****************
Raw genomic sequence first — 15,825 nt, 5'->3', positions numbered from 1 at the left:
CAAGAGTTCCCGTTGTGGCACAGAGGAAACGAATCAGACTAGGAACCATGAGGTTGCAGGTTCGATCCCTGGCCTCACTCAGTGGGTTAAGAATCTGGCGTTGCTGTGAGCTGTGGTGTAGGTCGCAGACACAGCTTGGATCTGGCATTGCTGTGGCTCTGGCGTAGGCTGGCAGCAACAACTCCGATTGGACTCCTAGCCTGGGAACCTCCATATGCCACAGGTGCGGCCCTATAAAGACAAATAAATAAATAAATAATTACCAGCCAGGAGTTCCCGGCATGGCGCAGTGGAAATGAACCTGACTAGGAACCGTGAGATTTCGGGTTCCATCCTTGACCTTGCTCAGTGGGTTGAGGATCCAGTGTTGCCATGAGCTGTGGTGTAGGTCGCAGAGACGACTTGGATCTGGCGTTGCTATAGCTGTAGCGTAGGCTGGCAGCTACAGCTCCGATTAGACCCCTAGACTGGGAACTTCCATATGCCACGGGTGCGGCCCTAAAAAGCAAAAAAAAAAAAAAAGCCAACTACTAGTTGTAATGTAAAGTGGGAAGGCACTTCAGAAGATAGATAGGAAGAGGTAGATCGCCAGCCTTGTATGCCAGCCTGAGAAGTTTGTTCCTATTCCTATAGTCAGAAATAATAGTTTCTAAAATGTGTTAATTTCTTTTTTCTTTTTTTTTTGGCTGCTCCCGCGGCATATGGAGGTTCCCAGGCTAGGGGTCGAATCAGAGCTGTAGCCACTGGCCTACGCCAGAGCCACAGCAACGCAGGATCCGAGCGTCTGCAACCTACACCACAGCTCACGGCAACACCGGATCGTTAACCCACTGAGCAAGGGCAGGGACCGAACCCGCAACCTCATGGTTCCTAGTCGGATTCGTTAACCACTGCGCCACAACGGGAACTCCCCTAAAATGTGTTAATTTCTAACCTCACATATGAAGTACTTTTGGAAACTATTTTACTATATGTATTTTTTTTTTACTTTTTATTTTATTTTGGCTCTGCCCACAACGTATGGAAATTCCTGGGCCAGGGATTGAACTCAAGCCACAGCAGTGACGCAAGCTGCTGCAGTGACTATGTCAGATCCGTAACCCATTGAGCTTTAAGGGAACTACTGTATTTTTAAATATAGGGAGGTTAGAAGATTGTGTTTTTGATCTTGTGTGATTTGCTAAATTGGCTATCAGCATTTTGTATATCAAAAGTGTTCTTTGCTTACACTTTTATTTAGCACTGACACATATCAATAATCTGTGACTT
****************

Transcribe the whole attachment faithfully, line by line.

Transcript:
Raw genomic sequence first — 15,825 nt, 5'->3', positions numbered from 1 at the left:
CAAGAGTTCCCGTTGTGGCACAGAGGAAACGAATCAGACTAGGAACCATGAGGTTGCAGGTTCGATCCCTGGCCTCACTCAGTGGGTTAAGAATCTGGCGTTGCTGTGAGCTGTGGTGTAGGTCGCAGACACAGCTTGGATCTGGCATTGCTGTGGCTCTGGCGTAGGCTGGCAGCAACAACTCCGATTGGACTCCTAGCCTGGGAACCTCCATATGCCACAGGTGCGGCCCTATAAAGACAAATAAATAAATAAATAATTACCAGCCAGGAGTTCCCGGCATGGCGCAGTGGAAATGAACCTGACTAGGAACCGTGAGATTTCGGGTTCCATCCTTGACCTTGCTCAGTGGGTTGAGGATCCAGTGTTGCCATGAGCTGTGGTGTAGGTCGCAGAGACGACTTGGATCTGGCGTTGCTATAGCTGTAGCGTAGGCTGGCAGCTACAGCTCCGATTAGACCCCTAGACTGGGAACTTCCATATGCCACGGGTGCGGCCCTAAAAAGCAAAAAAAAAAAAAAAGCCAACTACTAGTTGTAATGTAAAGTGGGAAGGCACTTCAGAAGATAGATAGGAAGAGGTAGATCGCCAGCCTTGTATGCCAGCCTGAGAAGTTTGTTCCTATTCCTATAGTCAGAAATAATAGTTTCTAAAATGTGTTAATTTCTTTTTTCTTTTTTTTTTGGCTGCTCCCGCGGCATATGGAGGTTCCCAGGCTAGGGGTCGAATCAGAGCTGTAGCCACTGGCCTACGCCAGAGCCACAGCAACGCAGGATCCGAGCGTCTGCAACCTACACCACAGCTCACGGCAACACCGGATCGTTAACCCACTGAGCAAGGGCAGGGACCGAACCCGCAACCTCATGGTTCCTAGTCGGATTCGTTAACCACTGCGCCACAACGGGAACTCCCCTAAAATGTGTTAATTTCTAACCTCACATATGAAGTACTTTTGGAAACTATTTTACTATATGTATTTTTTTTTTACTTTTTATTTTATTTTGGCTCTGCCCACAACGTATGGAAATTCCTGGGCCAGGGATTGAACTCAAGCCACAGCAGTGACGCAAGCTGCTGCAGTGACTATGTCAGATCCGTAACCCATTGAGCTTTAAGGGAACTACTGTATTTTTAAATATAGGGAGGTTAGAAGATTGTGTTTTTGATCTTGTGTGATTTGCTAAATTGGCTATCAGCATTTTGTATATCAAAAGTGTTCTTTGCTTACACTTTTATTTAGCACTGACACATATCAATAATCTGTGACTT